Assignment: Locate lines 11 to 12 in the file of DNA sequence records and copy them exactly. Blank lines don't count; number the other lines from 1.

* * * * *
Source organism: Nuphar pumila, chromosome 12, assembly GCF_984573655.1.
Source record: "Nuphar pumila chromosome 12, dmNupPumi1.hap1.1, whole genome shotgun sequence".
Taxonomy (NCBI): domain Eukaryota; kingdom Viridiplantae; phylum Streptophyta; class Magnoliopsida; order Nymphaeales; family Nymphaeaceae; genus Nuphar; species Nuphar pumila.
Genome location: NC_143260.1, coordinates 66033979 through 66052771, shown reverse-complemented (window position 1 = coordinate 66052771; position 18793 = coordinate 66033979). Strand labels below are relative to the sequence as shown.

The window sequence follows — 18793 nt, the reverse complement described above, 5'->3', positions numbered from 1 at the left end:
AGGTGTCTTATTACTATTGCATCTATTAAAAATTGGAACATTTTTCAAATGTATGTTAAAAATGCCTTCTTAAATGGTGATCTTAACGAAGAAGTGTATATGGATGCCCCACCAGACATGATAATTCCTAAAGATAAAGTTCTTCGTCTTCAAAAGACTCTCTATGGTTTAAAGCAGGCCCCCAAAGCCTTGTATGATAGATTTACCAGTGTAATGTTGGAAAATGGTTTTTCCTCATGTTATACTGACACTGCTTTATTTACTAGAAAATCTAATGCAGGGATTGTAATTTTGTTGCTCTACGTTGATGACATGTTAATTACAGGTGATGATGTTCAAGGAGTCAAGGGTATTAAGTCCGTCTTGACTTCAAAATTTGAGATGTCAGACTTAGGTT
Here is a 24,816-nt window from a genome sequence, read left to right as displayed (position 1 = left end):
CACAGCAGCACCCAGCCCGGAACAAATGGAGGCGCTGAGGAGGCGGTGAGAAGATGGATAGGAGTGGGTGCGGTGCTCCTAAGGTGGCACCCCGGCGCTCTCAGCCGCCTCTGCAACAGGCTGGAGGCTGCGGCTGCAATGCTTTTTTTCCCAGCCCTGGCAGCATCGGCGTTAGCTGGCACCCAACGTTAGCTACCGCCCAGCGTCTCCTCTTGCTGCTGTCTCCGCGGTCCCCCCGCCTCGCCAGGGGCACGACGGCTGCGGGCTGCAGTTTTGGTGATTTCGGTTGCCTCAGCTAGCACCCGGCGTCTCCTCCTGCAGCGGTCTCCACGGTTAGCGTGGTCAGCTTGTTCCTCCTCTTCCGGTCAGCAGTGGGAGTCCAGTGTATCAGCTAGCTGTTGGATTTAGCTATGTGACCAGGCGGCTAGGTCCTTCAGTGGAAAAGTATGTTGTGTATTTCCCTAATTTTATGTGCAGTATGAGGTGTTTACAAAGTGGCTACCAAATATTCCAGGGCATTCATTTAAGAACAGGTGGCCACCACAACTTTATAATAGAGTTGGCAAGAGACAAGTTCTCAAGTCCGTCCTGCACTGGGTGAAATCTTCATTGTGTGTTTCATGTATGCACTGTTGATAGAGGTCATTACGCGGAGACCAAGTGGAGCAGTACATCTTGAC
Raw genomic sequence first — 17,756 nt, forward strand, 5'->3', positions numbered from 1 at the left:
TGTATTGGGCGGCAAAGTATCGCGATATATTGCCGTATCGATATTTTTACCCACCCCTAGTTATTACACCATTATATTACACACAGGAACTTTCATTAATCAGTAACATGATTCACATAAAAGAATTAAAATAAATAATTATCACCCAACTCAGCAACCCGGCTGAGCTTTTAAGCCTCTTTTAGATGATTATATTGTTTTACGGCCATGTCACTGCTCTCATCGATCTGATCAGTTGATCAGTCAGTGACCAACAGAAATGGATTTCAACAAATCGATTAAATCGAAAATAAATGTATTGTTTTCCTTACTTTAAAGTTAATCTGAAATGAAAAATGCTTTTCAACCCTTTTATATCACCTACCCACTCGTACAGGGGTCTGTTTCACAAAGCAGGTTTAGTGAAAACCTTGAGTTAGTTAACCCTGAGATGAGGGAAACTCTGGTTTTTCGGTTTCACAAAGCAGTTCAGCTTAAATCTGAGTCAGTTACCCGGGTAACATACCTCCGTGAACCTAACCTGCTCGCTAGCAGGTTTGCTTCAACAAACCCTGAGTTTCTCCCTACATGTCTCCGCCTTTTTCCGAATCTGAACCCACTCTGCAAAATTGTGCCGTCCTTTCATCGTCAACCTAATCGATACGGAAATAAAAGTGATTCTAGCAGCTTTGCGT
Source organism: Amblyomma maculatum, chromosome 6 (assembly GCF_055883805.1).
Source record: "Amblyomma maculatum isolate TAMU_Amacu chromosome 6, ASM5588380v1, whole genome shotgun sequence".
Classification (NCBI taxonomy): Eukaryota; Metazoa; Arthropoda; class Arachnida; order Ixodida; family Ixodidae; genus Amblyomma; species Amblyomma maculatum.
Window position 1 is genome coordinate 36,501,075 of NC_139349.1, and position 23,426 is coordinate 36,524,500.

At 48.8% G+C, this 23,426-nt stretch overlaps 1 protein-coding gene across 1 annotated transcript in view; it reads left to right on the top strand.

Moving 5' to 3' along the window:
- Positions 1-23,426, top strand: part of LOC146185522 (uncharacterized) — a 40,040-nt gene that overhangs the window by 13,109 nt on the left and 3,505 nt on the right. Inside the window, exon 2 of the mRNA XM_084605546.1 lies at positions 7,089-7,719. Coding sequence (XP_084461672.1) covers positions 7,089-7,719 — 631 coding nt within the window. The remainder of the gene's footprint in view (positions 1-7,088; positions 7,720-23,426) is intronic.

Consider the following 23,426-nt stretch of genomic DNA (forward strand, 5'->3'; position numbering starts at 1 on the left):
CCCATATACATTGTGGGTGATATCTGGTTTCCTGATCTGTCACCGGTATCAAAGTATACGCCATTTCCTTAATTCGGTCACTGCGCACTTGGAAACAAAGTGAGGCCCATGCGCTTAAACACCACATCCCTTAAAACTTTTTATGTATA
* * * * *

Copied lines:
Source organism: Amblyomma maculatum, chromosome 6 (assembly GCF_055883805.1).
Source record: "Amblyomma maculatum isolate TAMU_Amacu chromosome 6, ASM5588380v1, whole genome shotgun sequence".